Vietnam Record of John Kerry

I saw on Yahoo! this afternoon that President Bush has denounced the attack ads being published by the anti-Kerry group "Swift Boaters for Justice". I am glad to see the denouncement, though they don't appear to be as specific as I had hoped. These ads that attack the Vietnam service record of John Kerry have aggravated me.

Certainly, I acknowledge that it is possible that John Kerry "could" have lied about his service record, and that he "could" have unjustly received medals of honor. I just don't think that it is probable, given that there hasn't been any serious contention to his honors (to my knowledge) until this year, 30 years after the Vietnam war.

In theory, it is possible that anything and everything we know is actually untrue. This thought is unsettling, and probably at the root of why I am upset by the ads. There is nothing quite so unsettling as something that forces you to question what you believe in. If enough money is spent on tactics such as flashy ads, people can be convinced that Elvis is alive, that we never landed on the moon and that the holocaust never occurred.

The positive flip-side of questioning our beliefs is that once they successfully undergo the scrutiny, they become stronger and more immune to internal doubt. However, it is difficult to choose the evidence with which we decide to substantiate our beliefs, especially given the infinite number and variety of opinions, facts and other material masquerading as facts. Few people, myself included, have the time or energy to verify everything that we come into contact with. Furthermore, the verification itself usually leads to the same problem. How do we measure the truth of a statement or fact, when all statements or facts are seen as arbitrary? Some opinions and facts, we must simply take for face value, or we would go mad questioning everything. I think it is important to pick news sources, journalists and opinion providers that we trust. It is also a good idea to have a variety of sources from different philosophical perspectives. This reduces the chance that we are unduly influenced, without proper scrutiny, by one point of view.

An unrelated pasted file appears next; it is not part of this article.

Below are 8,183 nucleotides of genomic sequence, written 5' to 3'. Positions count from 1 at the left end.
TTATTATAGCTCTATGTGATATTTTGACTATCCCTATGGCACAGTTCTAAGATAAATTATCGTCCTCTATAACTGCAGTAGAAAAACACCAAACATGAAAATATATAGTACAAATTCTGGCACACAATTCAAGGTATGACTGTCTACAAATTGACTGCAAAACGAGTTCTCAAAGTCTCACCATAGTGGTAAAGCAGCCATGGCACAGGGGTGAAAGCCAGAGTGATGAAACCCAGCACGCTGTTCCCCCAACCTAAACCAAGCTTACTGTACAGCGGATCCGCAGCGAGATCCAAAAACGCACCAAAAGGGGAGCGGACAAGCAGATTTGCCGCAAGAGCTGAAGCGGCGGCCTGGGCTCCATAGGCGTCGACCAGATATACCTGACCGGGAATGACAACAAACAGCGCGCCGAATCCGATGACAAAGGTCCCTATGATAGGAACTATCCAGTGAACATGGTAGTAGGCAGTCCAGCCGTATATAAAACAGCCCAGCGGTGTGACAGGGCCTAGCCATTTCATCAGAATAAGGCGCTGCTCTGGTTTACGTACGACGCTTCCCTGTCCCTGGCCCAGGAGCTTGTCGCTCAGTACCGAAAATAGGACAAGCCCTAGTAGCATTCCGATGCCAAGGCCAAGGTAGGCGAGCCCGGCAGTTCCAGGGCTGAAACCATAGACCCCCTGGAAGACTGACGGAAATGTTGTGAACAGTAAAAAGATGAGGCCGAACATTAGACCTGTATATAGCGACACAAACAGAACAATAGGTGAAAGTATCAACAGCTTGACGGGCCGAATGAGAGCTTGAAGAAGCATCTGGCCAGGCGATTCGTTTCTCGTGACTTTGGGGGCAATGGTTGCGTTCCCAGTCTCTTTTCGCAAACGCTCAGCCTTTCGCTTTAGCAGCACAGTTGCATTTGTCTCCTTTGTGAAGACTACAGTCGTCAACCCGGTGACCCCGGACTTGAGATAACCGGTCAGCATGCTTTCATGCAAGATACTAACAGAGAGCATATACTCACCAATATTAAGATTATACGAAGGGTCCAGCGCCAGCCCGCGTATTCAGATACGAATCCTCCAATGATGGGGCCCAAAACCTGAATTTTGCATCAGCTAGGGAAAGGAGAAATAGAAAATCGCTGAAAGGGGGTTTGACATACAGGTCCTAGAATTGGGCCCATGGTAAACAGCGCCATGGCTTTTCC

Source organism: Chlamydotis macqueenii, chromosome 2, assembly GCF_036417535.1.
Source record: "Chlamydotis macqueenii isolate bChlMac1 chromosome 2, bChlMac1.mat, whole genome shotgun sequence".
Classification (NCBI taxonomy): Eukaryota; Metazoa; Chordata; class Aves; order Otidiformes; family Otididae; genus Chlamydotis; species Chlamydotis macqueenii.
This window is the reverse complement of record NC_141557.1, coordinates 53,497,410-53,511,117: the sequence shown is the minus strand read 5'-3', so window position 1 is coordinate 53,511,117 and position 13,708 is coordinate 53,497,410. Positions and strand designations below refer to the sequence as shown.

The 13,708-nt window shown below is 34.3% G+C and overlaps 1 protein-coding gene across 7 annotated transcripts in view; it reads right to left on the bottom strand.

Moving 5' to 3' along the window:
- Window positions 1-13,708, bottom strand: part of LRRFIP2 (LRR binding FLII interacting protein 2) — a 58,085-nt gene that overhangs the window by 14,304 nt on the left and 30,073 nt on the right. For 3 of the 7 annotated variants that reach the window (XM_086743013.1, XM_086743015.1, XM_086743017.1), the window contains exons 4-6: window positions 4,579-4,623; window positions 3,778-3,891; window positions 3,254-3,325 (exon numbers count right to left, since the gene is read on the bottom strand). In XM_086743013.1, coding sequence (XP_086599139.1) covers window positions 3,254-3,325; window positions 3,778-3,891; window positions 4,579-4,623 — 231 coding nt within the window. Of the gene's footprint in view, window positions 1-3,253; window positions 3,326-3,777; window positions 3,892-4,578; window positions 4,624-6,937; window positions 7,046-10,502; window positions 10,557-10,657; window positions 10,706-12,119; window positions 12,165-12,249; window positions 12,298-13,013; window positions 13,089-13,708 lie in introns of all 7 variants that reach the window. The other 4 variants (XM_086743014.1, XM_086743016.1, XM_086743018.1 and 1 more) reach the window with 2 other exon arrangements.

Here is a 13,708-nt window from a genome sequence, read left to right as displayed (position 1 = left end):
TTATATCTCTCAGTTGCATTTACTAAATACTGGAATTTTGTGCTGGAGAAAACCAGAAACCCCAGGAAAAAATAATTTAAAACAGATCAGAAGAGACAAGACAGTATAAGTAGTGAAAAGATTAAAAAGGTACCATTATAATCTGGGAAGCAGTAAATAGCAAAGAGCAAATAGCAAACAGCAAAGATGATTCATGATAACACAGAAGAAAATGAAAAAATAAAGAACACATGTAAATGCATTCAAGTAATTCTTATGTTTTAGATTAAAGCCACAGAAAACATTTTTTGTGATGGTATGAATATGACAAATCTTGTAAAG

This has been a digression away from the Kerry issue at hand, but I think it is an important topic. It is a topic that humanity has struggled with for millennia. In the Christian tradition, Pilate asks "What is truth"? His equivocalness is closer to my own feelings than I am comfortable with. I seem to have a fear, or perhaps an inherent distrust, of being "certain" of something. I am afraid to close the door on all other possibilities. Like everyone else, I don't want to believe in the wrong thing. I try to see my inquisitiveness as a gift from God. But, I sometimes feel that my mind would be more at peace if I simply believed without questioning. Of course, peace does not equal goodness, or morality.


Comments

RJ Schwarz said…
Kerry admitted writing his own combat records which muddies the issue of official records back Kerry's story the other guys just have hear-say. He's admitted he wasn't in Cambodia on Christmas and has been somewhat hazy about the story since. His diary entry from the day after his first purple heart indicates he hadn't been under fire yet.

It wasn't unheard of for folks to try to get Purple Hearts for minor wounds so they could get safely out of Vietnam. Personally I wouldn't blame him for that, but its not the actions of the hero we saw at the DNC.

There is more than a possibility that he lied on his service record. Kerry should release all of his health records immediately and end the speculation and double-guessing regarding his purple hearts at the minimum.
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